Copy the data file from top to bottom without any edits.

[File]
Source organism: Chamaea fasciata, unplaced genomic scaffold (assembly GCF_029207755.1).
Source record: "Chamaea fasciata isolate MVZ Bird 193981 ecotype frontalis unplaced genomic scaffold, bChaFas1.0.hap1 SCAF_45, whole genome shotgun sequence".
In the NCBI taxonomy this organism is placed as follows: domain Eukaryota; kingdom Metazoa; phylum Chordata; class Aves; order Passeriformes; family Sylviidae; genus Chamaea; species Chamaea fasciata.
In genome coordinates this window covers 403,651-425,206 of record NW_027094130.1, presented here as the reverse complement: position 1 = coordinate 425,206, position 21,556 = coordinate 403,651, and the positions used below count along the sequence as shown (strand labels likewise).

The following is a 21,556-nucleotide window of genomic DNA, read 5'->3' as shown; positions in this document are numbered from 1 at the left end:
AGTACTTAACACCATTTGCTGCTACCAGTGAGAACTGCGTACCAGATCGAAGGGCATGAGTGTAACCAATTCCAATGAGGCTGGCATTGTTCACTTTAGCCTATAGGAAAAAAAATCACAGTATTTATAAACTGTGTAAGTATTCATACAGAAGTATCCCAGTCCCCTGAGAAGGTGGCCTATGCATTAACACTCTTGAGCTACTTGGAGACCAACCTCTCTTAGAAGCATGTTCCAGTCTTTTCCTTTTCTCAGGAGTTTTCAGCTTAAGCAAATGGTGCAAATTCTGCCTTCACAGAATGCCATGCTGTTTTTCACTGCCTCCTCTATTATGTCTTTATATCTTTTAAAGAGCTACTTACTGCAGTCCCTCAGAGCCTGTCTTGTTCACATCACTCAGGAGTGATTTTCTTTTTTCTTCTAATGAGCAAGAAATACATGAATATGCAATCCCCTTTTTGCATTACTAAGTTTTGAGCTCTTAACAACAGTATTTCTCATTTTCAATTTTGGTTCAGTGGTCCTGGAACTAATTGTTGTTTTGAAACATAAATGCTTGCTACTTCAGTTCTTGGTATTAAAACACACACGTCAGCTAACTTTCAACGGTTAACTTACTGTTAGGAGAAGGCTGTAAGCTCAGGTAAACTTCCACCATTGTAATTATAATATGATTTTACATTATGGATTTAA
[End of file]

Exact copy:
Source organism: Chamaea fasciata, unplaced genomic scaffold (assembly GCF_029207755.1).
Source record: "Chamaea fasciata isolate MVZ Bird 193981 ecotype frontalis unplaced genomic scaffold, bChaFas1.0.hap1 SCAF_45, whole genome shotgun sequence".
In the NCBI taxonomy this organism is placed as follows: domain Eukaryota; kingdom Metazoa; phylum Chordata; class Aves; order Passeriformes; family Sylviidae; genus Chamaea; species Chamaea fasciata.
In genome coordinates this window covers 403,651-425,206 of record NW_027094130.1, presented here as the reverse complement: position 1 = coordinate 425,206, position 21,556 = coordinate 403,651, and the positions used below count along the sequence as shown (strand labels likewise).

The following is a 21,556-nucleotide window of genomic DNA, read 5'->3' as shown; positions in this document are numbered from 1 at the left end:
AGTACTTAACACCATTTGCTGCTACCAGTGAGAACTGCGTACCAGATCGAAGGGCATGAGTGTAACCAATTCCAATGAGGCTGGCATTGTTCACTTTAGCCTATAGGAAAAAAAATCACAGTATTTATAAACTGTGTAAGTATTCATACAGAAGTATCCCAGTCCCCTGAGAAGGTGGCCTATGCATTAACACTCTTGAGCTACTTGGAGACCAACCTCTCTTAGAAGCATGTTCCAGTCTTTTCCTTTTCTCAGGAGTTTTCAGCTTAAGCAAATGGTGCAAATTCTGCCTTCACAGAATGCCATGCTGTTTTTCACTGCCTCCTCTATTATGTCTTTATATCTTTTAAAGAGCTACTTACTGCAGTCCCTCAGAGCCTGTCTTGTTCACATCACTCAGGAGTGATTTTCTTTTTTCTTCTAATGAGCAAGAAATACATGAATATGCAATCCCCTTTTTGCATTACTAAGTTTTGAGCTCTTAACAACAGTATTTCTCATTTTCAATTTTGGTTCAGTGGTCCTGGAACTAATTGTTGTTTTGAAACATAAATGCTTGCTACTTCAGTTCTTGGTATTAAAACACACACGTCAGCTAACTTTCAACGGTTAACTTACTGTTAGGAGAAGGCTGTAAGCTCAGGTAAACTTCCACCATTGTAATTATAATATGATTTTACATTATGGATTTAA